Is it possible to build cities that are energy efficient and environment friendly in populous cities like Delhi and Mumbai? What do successful organisations and smart leaders have in common? Insights like this make up for our books bonanza this week. Take a look.
1. Book: Smart and Human: Building Cities of Wisdom; Author: G.R.K.Reddy and Srijan Pal Singh; Publisher: Harper Collins; Pages: 281;
The 20th century changed the way we live. The human population went up from 1.5 billion in 1900 to seven billion in 2010. The hope of a better life drove – and continues to drive – people to urban areas, leading to the growth of mega cities around the world.
In India, just three metropolises – New Delhi, Mumbai and Kolkata – support a total population of 55 million and feature among the 10 most-populated cities on earth. Between 2015 and 2030, India’s GDP is expected to multiply five times, with over 70 percent of the new employment generated in the cities. Close to 800 million square metres of commercial and residential space needs to be built to serve this population. That is roughly the equivalent of building a new Chicago every year and amounts to over $1.2 trillion in investments.
This book argues that these are not unreachable, Utopian dreams. It is not only imperative but also possible to build cities that are energy efficient, environment friendly, futuristic in their architecture and integrated in their infrastructure. The 21st century could change the way we live – yet again: a smart India powered by its smart cities.
2. Book: The Success Formula: How Smart Leaders Deliver Outstanding Value;
Author: Andrew Kakabadse; Publisher: Bloomsbury; Pages: 190
What do successful organisations and smart leaders have in common? They deliver outstanding value to their stakeholders. The author, through his research, has found two different approaches at work. In strategy-led organisations, senior management has a clear notion of how value can be treated and enacts a strategy to achieve it but has to win the support of key managers and board members.
Value-delivery led organisations approach value creation differently. In these organisations, the leadership gathers evidence from internal and external stakeholders to determine the value in the future. A strategy is then put in place to support those findings and is deliberately exposed to challenges from stakeholders to create engagement.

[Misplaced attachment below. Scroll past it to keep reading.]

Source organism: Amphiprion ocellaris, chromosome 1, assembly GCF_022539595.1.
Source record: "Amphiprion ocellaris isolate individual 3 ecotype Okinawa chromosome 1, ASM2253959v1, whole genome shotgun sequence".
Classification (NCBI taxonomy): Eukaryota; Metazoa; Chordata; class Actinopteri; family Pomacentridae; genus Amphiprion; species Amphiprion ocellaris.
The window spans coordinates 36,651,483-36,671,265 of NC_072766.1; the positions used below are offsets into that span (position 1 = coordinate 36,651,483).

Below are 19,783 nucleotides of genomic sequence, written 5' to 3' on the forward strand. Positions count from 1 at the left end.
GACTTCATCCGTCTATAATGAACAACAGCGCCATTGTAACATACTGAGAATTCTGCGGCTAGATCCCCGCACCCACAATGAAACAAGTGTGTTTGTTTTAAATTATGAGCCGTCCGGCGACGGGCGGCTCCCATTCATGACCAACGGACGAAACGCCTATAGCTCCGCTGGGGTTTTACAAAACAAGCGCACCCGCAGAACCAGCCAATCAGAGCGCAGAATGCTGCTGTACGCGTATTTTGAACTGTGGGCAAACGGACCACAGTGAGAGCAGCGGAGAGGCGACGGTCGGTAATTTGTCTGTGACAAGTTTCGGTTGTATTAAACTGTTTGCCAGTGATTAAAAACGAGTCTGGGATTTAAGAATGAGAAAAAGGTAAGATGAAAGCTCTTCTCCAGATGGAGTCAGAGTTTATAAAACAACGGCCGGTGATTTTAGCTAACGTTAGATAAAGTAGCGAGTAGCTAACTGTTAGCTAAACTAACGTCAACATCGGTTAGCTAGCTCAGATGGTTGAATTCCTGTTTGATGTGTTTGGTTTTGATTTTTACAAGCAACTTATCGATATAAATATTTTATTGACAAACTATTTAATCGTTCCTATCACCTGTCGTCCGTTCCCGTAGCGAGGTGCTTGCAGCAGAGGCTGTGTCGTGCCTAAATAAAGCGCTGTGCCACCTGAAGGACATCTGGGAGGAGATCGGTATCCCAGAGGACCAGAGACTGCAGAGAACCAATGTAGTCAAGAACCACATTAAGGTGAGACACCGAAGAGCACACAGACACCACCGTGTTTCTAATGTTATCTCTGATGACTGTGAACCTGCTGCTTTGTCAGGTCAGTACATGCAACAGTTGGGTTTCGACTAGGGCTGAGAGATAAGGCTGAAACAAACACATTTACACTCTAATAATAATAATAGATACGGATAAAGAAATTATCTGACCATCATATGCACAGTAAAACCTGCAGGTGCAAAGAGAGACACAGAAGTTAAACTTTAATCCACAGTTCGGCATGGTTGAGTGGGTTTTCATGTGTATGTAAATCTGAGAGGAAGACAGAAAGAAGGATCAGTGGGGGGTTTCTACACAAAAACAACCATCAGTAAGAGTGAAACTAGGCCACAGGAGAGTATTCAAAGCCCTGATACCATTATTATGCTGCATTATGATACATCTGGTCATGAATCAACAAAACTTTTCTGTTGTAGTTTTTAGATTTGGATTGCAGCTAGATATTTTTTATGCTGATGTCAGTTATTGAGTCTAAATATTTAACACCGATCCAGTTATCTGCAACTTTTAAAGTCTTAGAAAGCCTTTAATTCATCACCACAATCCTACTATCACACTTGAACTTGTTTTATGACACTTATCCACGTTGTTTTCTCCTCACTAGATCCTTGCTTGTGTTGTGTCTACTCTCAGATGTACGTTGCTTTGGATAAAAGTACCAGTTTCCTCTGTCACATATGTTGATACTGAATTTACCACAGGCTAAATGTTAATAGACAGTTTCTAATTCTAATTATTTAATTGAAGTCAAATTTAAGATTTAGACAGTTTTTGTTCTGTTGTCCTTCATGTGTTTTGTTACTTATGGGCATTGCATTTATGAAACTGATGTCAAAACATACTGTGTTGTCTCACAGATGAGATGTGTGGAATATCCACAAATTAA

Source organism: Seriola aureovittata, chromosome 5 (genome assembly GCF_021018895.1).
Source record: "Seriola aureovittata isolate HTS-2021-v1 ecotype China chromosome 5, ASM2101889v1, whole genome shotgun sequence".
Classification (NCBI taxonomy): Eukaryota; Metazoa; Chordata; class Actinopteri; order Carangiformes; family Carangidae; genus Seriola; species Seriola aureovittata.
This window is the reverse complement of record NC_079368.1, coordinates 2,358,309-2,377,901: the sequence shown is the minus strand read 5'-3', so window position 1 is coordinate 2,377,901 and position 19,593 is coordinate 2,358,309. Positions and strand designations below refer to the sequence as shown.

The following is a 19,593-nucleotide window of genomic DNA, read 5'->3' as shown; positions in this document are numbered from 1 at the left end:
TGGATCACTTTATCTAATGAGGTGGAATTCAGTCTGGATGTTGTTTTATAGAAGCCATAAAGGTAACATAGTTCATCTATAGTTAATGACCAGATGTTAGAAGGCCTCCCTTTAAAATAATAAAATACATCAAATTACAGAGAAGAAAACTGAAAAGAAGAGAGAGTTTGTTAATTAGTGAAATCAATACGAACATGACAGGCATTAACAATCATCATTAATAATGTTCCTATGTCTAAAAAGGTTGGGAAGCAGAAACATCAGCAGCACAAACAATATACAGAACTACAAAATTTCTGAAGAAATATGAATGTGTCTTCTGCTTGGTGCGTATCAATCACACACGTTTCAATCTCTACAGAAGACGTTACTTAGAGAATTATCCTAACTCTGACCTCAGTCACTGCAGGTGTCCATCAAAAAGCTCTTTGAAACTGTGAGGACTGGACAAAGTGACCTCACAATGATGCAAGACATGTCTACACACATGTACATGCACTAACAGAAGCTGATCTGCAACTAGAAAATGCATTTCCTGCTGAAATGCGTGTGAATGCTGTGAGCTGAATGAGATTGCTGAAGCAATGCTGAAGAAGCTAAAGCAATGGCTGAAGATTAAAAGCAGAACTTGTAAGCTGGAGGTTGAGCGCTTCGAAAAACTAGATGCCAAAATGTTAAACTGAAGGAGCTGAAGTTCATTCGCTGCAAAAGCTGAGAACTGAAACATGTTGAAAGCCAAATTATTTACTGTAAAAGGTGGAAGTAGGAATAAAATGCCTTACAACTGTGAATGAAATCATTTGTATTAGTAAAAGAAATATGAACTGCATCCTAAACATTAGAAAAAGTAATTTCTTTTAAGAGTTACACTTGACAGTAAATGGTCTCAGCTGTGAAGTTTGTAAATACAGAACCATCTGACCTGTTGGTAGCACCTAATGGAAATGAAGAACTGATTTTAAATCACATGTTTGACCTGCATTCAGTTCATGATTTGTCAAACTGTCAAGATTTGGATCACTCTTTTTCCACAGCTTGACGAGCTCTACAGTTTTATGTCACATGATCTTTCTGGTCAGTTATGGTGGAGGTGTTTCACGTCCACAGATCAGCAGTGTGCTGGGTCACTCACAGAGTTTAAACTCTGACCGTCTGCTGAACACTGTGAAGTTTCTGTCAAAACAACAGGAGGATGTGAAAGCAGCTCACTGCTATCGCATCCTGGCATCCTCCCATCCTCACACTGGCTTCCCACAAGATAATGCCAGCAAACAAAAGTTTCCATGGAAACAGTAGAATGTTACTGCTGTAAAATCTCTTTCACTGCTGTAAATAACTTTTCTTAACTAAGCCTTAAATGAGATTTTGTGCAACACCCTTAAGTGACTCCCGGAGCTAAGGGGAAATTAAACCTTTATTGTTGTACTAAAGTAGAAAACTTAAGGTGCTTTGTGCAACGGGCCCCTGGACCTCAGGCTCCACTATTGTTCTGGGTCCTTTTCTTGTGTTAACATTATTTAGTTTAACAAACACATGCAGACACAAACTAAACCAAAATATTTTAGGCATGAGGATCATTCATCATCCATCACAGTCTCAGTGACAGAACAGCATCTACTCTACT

This book is illustrated with captivating examples drawn from interviews with over 80 leading organisations in private, public and third sectors from all over the world.
3. Book: Winning the Right Job: A Blueprint to Acing the Interview; Author: Pratibha Messner and Wolfgang Messner; Publisher: Pan Macmillan; Pages: 247
You know you have the right skills, a curious mind, the drive and discipline to make your career goals a reality. And yet, do you find yourself lost in a maze of job portals, social networking, online applications, calls with agents and futile rounds of interviews?
The dream job doesn’t come easily. At the beginning of your career and unguided by a mentor, the challenges are manifold: getting it right during the phases of application, the interview and the negotiation can be tricky.
Relevant both for entry-level jobseekers and those planning a change, the book shows how to approach a potential employer and answer questions on attitudes, life skills, ambitions and expectations.
4. Book: Capitalism’s Toxic Assumptions: Redefining Next Generation Economics; Author: Eve Poole; Publisher: Bloomsbury; Pages: 187
In science, no one believes the earth is flat any more. Economists, on the other hand, haven’t budged from their original worldview. Market capitalism depends on seven big ideas: competition, the ‘invisible hand’, utility, agency theory, pricing, shareholder value and limited liability. These served the world well in the past, but over the years, they have become cancerous and are slowly killing the system as a whole.
The author argues that if you zoom in on any of these firm foundations, they start to blur and wobble. Here she offers alternative views for a healthier system.
And looking at them together, it becomes clear why we are so stuck. The capitalist system masquerades as a machine programmed by experts, with only economists and governments qualified to tinker with it. But the market is just a mass of messages about supply and demand. The rich world shapes the market in their image, because they have more votes. So if we want to change the way things are, we don’t need to wait for the experts. We can start now.
The author shows how quiet action by consumers, investors, employees and employers can make big changes by shifting behaviour and adjusting the way financial votes are cast in the market.